A recent study from the University of South Florida found that light pollution — the kind found in parking lots, for example — could be a factor in the transmission of West Nile virus (WNV).
The study conducted by Meredith Kernbach, a University of South Florida doctoral candidate and lead researcher, was recently published in Proceedings of the Royal Society B.
House sparrows (Passer domesticus) were used in the study because they often live in urban areas and don’t typically die from being infected by WNV. Sparrows can, however, pass the virus to mosquitoes, which can then pass it to humans.
Some birds were exposed to artificial light at night, and some stayed in complete darkness. The birds exposed to artificial light had WNV an average of two days longer than birds who stayed in the dark, Kernbach told the Chicago Tribune.
According to the study’s abstract, the artificial light at night increased the sparrow’s infectious-to-vector period by about two days, which could increase a WNV outbreak potential by about 41 percent. “The impacts of light pollution on infectious disease risk have not been studied,” the abstract said.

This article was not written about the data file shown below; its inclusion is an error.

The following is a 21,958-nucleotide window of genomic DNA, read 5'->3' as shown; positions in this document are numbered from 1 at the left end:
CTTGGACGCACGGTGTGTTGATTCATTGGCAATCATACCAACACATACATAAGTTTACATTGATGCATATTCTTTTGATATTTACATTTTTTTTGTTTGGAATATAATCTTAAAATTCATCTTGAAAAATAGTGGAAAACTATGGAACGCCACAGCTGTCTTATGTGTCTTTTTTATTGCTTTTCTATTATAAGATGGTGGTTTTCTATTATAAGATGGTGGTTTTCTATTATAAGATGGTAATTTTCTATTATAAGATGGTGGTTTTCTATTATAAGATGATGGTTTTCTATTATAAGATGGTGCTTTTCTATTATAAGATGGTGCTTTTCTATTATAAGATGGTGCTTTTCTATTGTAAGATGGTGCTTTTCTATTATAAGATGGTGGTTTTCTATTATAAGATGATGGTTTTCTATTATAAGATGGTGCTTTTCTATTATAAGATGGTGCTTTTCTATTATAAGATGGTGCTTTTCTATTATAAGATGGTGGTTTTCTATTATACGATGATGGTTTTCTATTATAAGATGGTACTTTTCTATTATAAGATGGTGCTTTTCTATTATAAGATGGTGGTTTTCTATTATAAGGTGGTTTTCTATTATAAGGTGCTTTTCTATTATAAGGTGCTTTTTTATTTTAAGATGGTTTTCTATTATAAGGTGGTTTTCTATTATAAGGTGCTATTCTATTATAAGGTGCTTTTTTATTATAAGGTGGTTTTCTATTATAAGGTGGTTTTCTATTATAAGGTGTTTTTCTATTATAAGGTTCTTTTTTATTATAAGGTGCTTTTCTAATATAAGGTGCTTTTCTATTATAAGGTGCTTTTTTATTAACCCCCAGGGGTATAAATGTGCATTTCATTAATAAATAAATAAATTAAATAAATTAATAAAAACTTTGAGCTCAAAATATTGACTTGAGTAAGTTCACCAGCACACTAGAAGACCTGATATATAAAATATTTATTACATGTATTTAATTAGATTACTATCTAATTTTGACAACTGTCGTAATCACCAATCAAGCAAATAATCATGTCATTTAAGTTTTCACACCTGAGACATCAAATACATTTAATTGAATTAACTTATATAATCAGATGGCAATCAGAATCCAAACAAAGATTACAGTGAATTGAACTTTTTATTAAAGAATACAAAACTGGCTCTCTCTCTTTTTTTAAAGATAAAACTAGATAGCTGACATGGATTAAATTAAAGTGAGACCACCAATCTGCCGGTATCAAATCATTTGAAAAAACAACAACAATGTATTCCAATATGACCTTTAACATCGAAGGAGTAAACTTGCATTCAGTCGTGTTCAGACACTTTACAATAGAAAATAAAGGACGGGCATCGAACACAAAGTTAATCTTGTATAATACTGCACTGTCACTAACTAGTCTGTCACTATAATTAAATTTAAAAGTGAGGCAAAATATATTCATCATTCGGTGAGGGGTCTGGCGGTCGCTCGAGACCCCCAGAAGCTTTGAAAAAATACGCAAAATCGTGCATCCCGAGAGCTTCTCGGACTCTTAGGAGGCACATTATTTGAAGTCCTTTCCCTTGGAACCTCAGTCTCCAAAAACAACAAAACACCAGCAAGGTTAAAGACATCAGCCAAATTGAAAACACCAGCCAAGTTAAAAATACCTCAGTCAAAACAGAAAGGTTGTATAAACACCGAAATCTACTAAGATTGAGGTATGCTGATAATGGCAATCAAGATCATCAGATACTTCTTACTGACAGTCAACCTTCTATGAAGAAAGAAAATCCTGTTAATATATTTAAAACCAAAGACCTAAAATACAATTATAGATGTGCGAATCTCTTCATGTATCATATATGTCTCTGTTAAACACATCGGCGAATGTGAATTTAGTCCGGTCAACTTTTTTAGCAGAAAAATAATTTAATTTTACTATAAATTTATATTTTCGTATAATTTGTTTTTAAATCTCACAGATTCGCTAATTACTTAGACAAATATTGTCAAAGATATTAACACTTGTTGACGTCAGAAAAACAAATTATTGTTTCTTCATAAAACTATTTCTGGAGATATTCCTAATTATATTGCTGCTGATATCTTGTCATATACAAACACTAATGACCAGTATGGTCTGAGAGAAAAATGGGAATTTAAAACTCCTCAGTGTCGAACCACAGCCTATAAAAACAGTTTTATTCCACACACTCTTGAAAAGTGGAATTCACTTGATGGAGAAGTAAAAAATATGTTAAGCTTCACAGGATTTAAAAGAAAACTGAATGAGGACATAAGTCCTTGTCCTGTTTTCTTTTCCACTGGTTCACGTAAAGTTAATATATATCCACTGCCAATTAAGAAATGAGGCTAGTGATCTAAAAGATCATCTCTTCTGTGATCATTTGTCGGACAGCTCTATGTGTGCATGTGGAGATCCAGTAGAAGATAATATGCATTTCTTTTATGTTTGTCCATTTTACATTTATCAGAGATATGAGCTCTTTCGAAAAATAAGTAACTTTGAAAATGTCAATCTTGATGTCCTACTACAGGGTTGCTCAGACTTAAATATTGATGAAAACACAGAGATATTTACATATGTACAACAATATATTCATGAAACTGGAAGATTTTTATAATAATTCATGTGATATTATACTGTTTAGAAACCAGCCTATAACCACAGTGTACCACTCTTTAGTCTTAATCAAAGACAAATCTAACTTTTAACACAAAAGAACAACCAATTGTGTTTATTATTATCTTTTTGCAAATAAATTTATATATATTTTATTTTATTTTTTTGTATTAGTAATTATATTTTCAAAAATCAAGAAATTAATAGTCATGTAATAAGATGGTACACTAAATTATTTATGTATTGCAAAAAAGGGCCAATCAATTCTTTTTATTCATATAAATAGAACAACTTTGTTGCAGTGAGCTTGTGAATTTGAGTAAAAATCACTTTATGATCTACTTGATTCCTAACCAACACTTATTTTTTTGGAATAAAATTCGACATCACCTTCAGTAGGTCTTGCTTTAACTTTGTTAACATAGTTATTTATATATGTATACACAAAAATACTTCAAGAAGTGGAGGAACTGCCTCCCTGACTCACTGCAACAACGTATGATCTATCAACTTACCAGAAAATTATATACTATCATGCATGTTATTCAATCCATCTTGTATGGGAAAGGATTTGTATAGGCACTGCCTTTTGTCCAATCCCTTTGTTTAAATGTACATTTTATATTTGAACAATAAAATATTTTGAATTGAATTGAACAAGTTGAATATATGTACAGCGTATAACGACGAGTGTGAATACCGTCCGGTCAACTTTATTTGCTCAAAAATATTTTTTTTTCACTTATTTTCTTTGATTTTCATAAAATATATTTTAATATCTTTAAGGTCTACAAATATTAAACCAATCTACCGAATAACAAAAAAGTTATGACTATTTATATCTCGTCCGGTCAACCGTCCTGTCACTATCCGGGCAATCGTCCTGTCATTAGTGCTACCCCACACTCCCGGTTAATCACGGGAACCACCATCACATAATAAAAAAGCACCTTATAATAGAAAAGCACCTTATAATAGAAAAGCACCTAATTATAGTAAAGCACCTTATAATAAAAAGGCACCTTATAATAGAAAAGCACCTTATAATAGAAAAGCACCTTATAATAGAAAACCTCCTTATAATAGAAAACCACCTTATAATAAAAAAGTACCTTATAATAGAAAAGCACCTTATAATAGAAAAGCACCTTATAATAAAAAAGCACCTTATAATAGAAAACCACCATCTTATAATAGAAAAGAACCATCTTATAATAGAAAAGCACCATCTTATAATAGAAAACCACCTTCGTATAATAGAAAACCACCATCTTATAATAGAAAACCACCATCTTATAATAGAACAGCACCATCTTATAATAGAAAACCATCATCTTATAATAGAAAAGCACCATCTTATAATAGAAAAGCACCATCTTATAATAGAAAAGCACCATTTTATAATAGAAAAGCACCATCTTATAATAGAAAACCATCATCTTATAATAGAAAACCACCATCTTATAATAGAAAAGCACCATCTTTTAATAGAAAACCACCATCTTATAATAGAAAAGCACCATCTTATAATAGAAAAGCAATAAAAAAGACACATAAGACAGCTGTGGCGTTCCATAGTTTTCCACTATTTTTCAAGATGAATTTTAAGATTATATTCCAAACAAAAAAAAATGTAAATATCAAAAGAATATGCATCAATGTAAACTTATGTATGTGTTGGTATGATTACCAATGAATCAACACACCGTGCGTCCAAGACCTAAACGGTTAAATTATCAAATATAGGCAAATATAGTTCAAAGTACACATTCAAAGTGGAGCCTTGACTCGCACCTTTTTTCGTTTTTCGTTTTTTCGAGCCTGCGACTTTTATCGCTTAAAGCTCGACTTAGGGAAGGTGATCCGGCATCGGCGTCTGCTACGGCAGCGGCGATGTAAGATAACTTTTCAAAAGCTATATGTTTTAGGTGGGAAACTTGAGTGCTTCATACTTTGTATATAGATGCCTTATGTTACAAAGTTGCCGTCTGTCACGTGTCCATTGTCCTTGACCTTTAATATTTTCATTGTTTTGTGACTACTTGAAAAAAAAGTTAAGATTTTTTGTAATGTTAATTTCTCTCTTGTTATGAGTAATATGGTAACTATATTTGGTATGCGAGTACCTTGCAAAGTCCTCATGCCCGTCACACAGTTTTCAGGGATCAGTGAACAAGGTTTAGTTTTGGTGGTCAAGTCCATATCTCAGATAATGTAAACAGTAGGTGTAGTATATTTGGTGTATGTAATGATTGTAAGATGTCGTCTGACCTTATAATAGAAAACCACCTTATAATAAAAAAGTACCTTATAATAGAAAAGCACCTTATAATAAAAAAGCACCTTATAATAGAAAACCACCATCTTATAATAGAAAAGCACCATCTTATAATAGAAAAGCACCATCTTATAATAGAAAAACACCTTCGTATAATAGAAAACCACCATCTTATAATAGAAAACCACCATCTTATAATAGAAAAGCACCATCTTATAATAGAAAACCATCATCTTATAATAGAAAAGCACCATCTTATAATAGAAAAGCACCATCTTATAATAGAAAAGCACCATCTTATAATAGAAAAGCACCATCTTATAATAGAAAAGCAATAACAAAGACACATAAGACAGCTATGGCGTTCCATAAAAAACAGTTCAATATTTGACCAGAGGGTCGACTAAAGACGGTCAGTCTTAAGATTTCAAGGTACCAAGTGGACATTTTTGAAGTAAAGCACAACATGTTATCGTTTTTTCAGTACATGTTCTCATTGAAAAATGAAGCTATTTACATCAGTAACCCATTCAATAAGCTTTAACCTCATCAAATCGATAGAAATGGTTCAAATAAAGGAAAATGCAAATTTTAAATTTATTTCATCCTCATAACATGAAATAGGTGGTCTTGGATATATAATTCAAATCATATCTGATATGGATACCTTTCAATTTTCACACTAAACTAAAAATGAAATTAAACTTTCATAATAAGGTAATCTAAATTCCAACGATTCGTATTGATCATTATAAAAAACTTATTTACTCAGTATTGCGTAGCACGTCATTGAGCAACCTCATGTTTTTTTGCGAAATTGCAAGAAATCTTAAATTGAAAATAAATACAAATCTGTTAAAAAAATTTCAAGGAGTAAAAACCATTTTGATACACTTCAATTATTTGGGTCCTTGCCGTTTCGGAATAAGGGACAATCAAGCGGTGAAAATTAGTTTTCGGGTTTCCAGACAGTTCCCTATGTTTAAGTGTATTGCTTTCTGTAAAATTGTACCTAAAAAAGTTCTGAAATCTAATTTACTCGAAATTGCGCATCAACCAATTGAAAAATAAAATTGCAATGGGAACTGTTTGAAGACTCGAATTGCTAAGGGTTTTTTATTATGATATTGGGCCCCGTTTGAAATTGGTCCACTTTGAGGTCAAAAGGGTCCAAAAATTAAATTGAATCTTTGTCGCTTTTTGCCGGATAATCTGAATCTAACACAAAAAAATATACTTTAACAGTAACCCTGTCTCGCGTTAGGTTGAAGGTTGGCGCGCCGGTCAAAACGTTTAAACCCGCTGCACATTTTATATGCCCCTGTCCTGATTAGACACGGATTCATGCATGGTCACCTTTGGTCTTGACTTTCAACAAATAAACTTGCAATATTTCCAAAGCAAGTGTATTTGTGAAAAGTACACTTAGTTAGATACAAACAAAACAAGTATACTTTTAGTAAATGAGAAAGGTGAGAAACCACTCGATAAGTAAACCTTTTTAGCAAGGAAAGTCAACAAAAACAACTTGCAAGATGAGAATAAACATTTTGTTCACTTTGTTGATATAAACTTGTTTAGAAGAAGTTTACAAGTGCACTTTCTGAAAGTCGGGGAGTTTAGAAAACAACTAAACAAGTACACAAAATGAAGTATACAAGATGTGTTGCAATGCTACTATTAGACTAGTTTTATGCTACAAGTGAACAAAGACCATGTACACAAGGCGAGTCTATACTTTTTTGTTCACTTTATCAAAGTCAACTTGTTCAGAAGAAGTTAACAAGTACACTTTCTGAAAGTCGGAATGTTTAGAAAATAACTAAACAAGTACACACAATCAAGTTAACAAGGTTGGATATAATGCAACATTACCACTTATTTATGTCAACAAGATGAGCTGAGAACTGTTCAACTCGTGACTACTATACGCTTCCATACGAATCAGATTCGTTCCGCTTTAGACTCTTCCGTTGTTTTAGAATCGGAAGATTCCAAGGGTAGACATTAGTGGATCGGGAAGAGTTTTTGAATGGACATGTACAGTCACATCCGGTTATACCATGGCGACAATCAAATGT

Because light conditions outside vary so much compared to in a lab, it is hoped that additional studies and research will be conducted outside. Kernbach told the Tribune that this study was the first to investigate the effects of light pollution on infectious disease.
The study may be the first indication that light pollution can affect the spread of zoonotic diseases, ones that can pass from animals to people, the Tribune noted.
As noted by Science Daily,”these results follow a previous study led by the University of South Florida that found zebra finches that have the avian stress hormone corticosterone (CORT) are more susceptible to mosquito bites … Researchers suggest new lighting technologies be created that are detectable to humans, but not for wildlife.”